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Opinion

Letters to the Editor: Why L.A.'s idea of hydrogen-fueled power plants is a pipe dream

Transmission lines in Utah
Transmission lines convey electricity from the coal-powered Intermountain Power Plant in Utah for use in Los Angeles.
(Los Angeles Times)

To the editor: Using hydrogen to power electrical generation plants is the craziest proposal I’ve seen in a while.

The article explains that we get hyrdogen as a fuel source by breaking water molecules in a process called hydrolysis. But hydrolysis consumes electricity. We’re told that renewables will be used to generate the electricity needed for hydrolysis. In other words, the process starts with electricity and ends with electricity.

Furthermore, hydrogen is a very light gas, so unless it is highly compressed, you need an enormous vessel or pipeline to deliver the needed energy. Cars designed to run on hydrogen use very high-pressure tanks, and there is another big energy loss in compressing the hydrogen that is not recovered in expending it.

There are a few applications for hydrogen as a fuel, such as rocket boosters for launching space probes, but it’s not an energy source because you have to use more energy to make it than you can get by burning it. And it’s not practical as a medium of energy transport because it is so low density. Using it to run a power plant is just crazy.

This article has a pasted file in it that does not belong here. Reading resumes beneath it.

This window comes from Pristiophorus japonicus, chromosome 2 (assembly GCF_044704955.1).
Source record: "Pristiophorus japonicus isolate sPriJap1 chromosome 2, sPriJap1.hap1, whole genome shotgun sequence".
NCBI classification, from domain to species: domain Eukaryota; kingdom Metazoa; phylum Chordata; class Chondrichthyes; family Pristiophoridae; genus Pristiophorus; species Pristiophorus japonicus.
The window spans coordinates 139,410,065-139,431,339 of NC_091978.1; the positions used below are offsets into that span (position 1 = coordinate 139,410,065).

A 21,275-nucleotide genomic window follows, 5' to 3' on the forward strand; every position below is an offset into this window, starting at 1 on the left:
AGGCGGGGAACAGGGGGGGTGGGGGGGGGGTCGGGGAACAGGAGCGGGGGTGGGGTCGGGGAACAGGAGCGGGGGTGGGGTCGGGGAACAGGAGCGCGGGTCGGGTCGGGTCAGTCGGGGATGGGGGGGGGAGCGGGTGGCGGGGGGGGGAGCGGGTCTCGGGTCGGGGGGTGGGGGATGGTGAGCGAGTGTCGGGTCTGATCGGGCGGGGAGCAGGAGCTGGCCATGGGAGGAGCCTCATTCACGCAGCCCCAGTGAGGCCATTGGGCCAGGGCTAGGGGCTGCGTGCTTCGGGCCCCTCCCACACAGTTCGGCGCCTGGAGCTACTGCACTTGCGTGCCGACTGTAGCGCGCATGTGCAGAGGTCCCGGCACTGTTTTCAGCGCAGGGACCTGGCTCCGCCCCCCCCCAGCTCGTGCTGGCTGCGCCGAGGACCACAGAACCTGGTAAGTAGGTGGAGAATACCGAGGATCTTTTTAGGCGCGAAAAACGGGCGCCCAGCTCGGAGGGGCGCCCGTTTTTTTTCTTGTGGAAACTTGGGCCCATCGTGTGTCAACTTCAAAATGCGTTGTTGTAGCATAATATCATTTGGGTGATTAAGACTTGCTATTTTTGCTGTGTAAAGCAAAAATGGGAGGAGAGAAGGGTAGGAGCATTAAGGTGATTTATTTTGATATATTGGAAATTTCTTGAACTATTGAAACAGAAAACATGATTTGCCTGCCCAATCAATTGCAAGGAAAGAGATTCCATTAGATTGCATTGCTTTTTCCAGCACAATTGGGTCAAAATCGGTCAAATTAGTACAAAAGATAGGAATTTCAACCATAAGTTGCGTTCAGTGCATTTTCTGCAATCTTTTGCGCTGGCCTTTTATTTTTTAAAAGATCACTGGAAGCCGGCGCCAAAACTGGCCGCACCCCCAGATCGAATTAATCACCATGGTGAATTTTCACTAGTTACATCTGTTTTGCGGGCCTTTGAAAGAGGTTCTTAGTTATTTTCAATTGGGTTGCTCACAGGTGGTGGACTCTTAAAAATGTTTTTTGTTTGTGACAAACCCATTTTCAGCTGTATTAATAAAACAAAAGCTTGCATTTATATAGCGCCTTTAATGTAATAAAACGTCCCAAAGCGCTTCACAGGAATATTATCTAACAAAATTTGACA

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Brent Meeker, Camarillo

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To the editor: The Los Angeles Department of Water and Power’s proposed transition to renewable hydrogen isn’t the only project like that in Utah.

The Utah Advanced Clean Energy Storage Project, announced earlier this year, will produce enough power for 150,000 households using several energy storage techniques, including hydrogen.

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Keith Malone, Los Angeles

The writer is spokesman for the California Fuel Cell Partnership.

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To the editor: Using electricity to produce hydrogen via electrolysis, storing and transporting the hydrogen and burning the hydrogen to produce steam to power turbines that drive electrical generators is a very inefficient process.

Power plants burning fuel have an efficiency of less than 50%. Only a small portion of the electrical energy to produce the hydrogen gets converted back to electrical energy.

There are much more efficient ways to store electrical energy, such as lithium batteries.

Stephen Hulsey, Los Angeles


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